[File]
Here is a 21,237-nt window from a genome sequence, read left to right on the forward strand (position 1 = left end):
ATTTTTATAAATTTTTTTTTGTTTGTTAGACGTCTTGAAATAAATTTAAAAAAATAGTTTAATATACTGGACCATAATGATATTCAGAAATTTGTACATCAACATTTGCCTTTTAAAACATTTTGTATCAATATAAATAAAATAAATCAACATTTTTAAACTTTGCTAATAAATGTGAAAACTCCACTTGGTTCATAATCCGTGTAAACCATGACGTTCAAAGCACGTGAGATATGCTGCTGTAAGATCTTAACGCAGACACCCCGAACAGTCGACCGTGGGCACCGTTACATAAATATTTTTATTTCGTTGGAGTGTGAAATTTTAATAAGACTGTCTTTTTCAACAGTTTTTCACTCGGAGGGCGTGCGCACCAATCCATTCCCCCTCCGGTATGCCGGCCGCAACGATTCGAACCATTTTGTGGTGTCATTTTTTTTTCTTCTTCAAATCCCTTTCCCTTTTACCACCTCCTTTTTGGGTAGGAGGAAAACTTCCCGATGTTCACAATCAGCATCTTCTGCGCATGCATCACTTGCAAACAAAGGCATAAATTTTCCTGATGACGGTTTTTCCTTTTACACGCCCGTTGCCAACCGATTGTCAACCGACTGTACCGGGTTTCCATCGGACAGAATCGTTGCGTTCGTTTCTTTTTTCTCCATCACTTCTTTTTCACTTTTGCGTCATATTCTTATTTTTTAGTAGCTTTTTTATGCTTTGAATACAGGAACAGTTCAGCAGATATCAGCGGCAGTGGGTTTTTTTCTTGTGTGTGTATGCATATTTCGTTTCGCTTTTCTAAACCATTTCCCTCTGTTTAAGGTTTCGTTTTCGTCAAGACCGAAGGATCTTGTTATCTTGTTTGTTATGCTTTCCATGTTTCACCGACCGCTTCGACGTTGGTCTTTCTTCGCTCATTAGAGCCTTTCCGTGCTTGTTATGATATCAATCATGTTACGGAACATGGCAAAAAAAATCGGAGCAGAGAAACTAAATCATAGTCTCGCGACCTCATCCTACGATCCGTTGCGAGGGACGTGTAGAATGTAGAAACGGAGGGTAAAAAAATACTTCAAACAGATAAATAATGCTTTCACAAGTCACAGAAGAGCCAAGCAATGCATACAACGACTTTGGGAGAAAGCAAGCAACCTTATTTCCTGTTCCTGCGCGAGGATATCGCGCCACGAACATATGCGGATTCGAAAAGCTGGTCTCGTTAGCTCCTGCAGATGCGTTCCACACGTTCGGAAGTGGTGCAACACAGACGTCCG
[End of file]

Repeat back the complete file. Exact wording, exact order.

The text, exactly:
Here is a 21,237-nt window from a genome sequence, read left to right on the forward strand (position 1 = left end):
ATTTTTATAAATTTTTTTTTGTTTGTTAGACGTCTTGAAATAAATTTAAAAAAATAGTTTAATATACTGGACCATAATGATATTCAGAAATTTGTACATCAACATTTGCCTTTTAAAACATTTTGTATCAATATAAATAAAATAAATCAACATTTTTAAACTTTGCTAATAAATGTGAAAACTCCACTTGGTTCATAATCCGTGTAAACCATGACGTTCAAAGCACGTGAGATATGCTGCTGTAAGATCTTAACGCAGACACCCCGAACAGTCGACCGTGGGCACCGTTACATAAATATTTTTATTTCGTTGGAGTGTGAAATTTTAATAAGACTGTCTTTTTCAACAGTTTTTCACTCGGAGGGCGTGCGCACCAATCCATTCCCCCTCCGGTATGCCGGCCGCAACGATTCGAACCATTTTGTGGTGTCATTTTTTTTTCTTCTTCAAATCCCTTTCCCTTTTACCACCTCCTTTTTGGGTAGGAGGAAAACTTCCCGATGTTCACAATCAGCATCTTCTGCGCATGCATCACTTGCAAACAAAGGCATAAATTTTCCTGATGACGGTTTTTCCTTTTACACGCCCGTTGCCAACCGATTGTCAACCGACTGTACCGGGTTTCCATCGGACAGAATCGTTGCGTTCGTTTCTTTTTTCTCCATCACTTCTTTTTCACTTTTGCGTCATATTCTTATTTTTTAGTAGCTTTTTTATGCTTTGAATACAGGAACAGTTCAGCAGATATCAGCGGCAGTGGGTTTTTTTCTTGTGTGTGTATGCATATTTCGTTTCGCTTTTCTAAACCATTTCCCTCTGTTTAAGGTTTCGTTTTCGTCAAGACCGAAGGATCTTGTTATCTTGTTTGTTATGCTTTCCATGTTTCACCGACCGCTTCGACGTTGGTCTTTCTTCGCTCATTAGAGCCTTTCCGTGCTTGTTATGATATCAATCATGTTACGGAACATGGCAAAAAAAATCGGAGCAGAGAAACTAAATCATAGTCTCGCGACCTCATCCTACGATCCGTTGCGAGGGACGTGTAGAATGTAGAAACGGAGGGTAAAAAAATACTTCAAACAGATAAATAATGCTTTCACAAGTCACAGAAGAGCCAAGCAATGCATACAACGACTTTGGGAGAAAGCAAGCAACCTTATTTCCTGTTCCTGCGCGAGGATATCGCGCCACGAACATATGCGGATTCGAAAAGCTGGTCTCGTTAGCTCCTGCAGATGCGTTCCACACGTTCGGAAGTGGTGCAACACAGACGTCCG